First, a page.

Uma SenGupta’s work centered around social change, encouraging minorities, women and marginalized populations to become more actively involved in the political process for effectuating positive change in several communities including  Asian, Caribbean, Latino and African American, where she worked to get candidates elected to office.

She went beyond local issues to promote strengthening the friendship between India and the United States because of their shared values and commitment to freedom. She supported national and international causes promoted quality education, health care, elder care, women’s rights, equality, human rights, and environmental protection, tirelessly advocating for clean quality water for all, enriching and inclusive education programs for children and families.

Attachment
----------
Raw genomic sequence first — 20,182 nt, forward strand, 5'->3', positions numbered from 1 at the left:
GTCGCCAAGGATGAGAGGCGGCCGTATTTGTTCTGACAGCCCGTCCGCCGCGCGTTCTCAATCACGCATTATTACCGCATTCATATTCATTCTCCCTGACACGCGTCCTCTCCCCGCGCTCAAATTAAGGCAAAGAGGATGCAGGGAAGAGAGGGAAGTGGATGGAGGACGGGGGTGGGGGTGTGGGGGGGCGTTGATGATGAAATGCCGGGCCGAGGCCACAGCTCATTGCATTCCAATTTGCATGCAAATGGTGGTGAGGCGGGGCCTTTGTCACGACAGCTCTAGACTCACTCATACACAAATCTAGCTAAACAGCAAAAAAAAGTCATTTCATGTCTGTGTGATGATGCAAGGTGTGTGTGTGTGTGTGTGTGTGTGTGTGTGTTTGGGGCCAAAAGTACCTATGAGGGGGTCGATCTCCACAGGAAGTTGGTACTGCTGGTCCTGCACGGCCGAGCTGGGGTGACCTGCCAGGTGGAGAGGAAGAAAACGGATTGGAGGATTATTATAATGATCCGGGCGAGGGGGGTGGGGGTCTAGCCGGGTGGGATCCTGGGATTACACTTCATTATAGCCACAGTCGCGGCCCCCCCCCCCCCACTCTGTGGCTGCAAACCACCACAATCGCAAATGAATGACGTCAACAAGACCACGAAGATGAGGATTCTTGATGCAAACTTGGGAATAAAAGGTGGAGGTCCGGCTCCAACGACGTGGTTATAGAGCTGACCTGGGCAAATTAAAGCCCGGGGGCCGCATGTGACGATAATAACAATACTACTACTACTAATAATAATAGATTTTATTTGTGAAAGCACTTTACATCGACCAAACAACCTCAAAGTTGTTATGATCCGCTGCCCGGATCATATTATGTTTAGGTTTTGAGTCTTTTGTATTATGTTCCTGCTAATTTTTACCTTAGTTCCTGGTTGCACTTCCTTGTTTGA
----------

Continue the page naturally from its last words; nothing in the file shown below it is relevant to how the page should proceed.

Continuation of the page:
She worked with lawmakers to pass legislation to prevent hate crimes against immigrants, especially for people who wore cultural or religious attire, such as Sikhs wearing a turban who faced violence and discrimination. She worked on healthcare for immigrants and immigrant seniors. She initiated a sustainable development project that provided fresh clean drinking water to several rural improvised villages within West Bengal, India, through the Give Me Water Project.

Uma SenGupta received more than 64 national and international awards that recognized her dedication to numerous life-changing initiatives.